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A headline-grabbing start to an autonomous vehicle testing program is raising fresh concerns about self-driving cars.

Since Waymo, a Google spin-off, launched its driverless car pilot program in 2017, more than 20 incidents of vandalism have taken place on these vehicles, according to the New York Times. From slashed tires to being run off the road, this heated public backlash is shining an intense spotlight on the cultural changes that lie ahead as Americans begin encountering this new technological phenomenon. But we must remember, disruptive change isn’t always bad.

Despite our nation’s obsession with technology, the greatest challenge when it comes to autonomous vehicles is Americans’ fundamental mistrust of the entire concept. We still simply can’t imagine taking our hands off the wheel and letting the vehicle do the driving. In fact, according to a recent study by AAA, only 20 percent of those polled report that they’d feel comfortable riding in a driverless vehicle. But their trepidations are largely borne out of a fear of the unknown.

It comes as no surprise that driver, passenger and pedestrian safety tops our list of fears when it comes to autonomous vehicles. However, of the more than 35,000 U.S. deaths in motor vehicle accidents in 2015, 94 percent of these serious crashes were caused by human error, according to the National Highway Traffic Safety Administration. Even with hands-free driving, people talking on their cellphones can overlook or miss up to 50 percent of their surroundings, including pedestrians and red lights, according to the National Safety Council. And incredibly, a recent AAA study found that drivers are distracted up to 27 seconds after they finish sending a voice text.

On the other hand, of the more than five million self-driven miles Waymo’s vehicles have logged to date, only 30 minor accidents have taken place and just one was found to be the fault of the vehicle. Human error caused the other 29 incidents.

Autonomous vehicles expertly read their environs while processing massive amounts of data far beyond the capacities of the human brain. Informed by data science and machine learning, driver-assist capabilities virtually remove the human factors that heighten highway dangers. Sensors and high-definition cameras capture real-time, 3D images that understand the context of travelers’ intentions and react to changing situations in a fraction of the time it takes people to respond.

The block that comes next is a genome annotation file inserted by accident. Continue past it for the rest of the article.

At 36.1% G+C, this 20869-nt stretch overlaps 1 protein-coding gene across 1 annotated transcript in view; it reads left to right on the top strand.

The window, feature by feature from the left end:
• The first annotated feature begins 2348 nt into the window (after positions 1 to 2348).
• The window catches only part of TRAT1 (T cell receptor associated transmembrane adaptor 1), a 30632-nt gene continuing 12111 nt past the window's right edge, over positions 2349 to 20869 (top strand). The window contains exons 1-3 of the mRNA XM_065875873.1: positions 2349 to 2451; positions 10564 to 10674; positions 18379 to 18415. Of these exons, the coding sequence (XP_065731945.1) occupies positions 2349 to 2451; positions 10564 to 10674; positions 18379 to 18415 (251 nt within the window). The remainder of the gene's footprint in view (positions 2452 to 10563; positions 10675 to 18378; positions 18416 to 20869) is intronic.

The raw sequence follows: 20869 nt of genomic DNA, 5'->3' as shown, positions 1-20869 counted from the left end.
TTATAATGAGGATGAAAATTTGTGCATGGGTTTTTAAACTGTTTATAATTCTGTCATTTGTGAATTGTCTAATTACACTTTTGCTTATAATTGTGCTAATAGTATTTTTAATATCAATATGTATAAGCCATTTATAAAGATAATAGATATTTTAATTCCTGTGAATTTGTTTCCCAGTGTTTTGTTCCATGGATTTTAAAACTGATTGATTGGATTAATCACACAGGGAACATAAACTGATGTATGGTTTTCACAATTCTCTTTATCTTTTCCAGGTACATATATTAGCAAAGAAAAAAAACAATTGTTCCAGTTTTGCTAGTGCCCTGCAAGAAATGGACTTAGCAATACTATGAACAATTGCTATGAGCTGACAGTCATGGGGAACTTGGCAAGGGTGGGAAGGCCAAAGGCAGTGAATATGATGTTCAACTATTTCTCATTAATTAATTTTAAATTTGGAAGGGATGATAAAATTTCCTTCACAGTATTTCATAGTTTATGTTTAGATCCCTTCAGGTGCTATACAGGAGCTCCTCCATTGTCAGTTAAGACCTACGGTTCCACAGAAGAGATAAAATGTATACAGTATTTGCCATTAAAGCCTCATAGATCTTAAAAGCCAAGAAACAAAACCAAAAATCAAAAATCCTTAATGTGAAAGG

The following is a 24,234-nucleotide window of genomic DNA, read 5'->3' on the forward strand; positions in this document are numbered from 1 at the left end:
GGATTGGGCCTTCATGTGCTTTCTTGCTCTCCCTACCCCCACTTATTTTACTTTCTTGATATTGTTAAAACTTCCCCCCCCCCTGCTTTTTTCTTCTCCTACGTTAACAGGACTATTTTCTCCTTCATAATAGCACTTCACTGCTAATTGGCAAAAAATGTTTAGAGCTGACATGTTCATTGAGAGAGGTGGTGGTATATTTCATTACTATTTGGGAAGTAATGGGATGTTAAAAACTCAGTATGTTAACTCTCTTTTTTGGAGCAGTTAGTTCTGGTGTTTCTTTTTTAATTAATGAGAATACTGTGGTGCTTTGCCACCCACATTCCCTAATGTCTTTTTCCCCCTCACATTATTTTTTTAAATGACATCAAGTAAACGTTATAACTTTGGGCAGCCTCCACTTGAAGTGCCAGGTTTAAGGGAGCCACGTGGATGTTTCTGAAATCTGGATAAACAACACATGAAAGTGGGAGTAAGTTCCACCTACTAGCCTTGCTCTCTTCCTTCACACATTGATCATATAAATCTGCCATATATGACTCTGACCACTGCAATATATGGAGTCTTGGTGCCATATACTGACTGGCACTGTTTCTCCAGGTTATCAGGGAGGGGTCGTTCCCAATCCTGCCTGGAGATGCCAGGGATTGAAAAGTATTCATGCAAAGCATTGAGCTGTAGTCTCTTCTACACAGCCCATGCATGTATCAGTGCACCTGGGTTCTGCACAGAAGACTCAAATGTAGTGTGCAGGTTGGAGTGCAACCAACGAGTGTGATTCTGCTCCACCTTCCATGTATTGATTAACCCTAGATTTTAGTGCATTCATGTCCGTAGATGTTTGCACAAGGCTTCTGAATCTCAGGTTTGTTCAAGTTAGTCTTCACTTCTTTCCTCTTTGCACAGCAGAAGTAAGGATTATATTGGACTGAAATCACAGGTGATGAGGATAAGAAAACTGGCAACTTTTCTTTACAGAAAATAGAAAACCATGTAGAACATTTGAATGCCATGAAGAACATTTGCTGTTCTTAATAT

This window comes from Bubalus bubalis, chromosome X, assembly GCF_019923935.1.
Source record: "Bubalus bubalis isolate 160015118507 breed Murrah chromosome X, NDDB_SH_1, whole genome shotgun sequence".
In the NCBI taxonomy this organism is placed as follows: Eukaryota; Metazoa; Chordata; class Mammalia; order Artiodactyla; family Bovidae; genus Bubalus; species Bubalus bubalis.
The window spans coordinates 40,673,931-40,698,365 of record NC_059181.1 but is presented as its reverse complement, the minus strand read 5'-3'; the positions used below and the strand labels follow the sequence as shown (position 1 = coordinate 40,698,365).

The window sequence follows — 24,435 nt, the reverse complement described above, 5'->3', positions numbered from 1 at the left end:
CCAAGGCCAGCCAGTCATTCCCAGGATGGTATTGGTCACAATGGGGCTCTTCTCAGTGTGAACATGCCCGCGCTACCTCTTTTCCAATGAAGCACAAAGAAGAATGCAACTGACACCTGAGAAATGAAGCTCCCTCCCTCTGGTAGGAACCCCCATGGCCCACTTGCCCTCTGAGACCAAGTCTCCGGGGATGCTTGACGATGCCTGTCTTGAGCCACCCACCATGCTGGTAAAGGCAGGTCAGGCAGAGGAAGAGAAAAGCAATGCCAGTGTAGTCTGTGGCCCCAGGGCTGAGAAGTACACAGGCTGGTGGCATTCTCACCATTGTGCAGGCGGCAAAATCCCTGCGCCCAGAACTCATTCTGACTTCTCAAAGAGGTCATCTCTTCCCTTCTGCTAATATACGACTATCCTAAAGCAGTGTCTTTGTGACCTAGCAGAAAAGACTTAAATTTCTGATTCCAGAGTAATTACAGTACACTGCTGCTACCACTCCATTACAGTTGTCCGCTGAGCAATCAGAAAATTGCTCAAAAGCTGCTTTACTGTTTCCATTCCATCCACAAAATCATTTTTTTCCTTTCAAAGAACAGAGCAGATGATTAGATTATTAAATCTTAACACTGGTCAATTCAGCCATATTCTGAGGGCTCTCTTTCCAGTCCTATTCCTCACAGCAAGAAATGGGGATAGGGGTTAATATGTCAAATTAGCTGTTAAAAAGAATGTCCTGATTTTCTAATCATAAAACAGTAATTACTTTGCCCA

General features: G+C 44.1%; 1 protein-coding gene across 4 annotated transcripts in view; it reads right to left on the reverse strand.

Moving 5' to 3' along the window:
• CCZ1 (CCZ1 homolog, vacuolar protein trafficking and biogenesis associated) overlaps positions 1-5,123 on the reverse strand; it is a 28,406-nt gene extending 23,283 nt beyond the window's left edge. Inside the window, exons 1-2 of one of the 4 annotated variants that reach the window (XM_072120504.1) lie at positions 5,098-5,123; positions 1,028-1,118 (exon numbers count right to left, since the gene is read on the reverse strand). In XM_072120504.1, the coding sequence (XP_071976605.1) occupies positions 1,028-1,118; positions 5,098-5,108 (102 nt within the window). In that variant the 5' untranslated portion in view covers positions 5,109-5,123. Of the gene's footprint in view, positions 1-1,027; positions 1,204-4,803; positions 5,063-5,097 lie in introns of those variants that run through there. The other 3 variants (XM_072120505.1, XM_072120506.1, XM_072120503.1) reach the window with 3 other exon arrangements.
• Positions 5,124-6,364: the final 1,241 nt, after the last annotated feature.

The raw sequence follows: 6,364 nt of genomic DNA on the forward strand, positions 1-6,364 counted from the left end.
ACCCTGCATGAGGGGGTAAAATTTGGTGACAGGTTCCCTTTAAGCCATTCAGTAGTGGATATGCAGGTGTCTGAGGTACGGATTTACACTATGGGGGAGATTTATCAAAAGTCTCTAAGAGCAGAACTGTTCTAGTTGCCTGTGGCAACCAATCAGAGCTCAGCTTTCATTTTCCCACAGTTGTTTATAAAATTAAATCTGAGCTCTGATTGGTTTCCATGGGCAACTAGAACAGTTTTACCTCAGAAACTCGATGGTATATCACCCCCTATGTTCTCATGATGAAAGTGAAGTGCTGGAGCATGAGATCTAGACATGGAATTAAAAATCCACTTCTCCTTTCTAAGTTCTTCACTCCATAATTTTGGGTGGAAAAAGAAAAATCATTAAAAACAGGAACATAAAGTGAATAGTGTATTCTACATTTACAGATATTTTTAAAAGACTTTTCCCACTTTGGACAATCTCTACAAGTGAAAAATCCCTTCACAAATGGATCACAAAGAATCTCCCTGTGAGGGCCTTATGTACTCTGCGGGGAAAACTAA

The majority of cars on the roads today are already leveraging some of the same safety technologies that define the fully-automated driving experience. Today’s Advanced Driver Assistance Systems include Forward Collision Warning, Auto Emergency Braking, Lane Keeping Assist and Blind Spot Monitoring. Seven in 10 car owners say they want these technologies in their next car and would recommend them to others, according to AAA’s Foundation for Traffic Safety.

In addition to the safety benefits, autonomous vehicles will serve as mobile platforms that greatly enrich the driver and passenger travel experience. Parking garages, restaurants and other businesses will project their availability to customers in transit through AI-driven apps. Shopping, tourism, commuting and other data will be imported into vehicles in ways we can hardly imagine today, empowering travelers to customize their transportation experiences to personally suit their unique needs and tastes. When driving past a museum, for example, the vehicle will recognize it and ask if you want more information on visiting.

As Detroit gears up to host the North American International Auto Show this month, let us not forget the profoundly transformational change that served to define the Motor City more than 100 years ago. The cultural shift from horse and buggy to automobile initially inspired widespread public safety concerns. We all know how that story turned out! Rather than fearing autonomous vehicles, let’s embrace the disruption and explore the tremendous promise of a safer and more satisfying future in automotive travel.

Mike Deittrick is the senior vice president of digital strategy and chief digital officer at DMI, a global leader in mobility solutions and business transformation.

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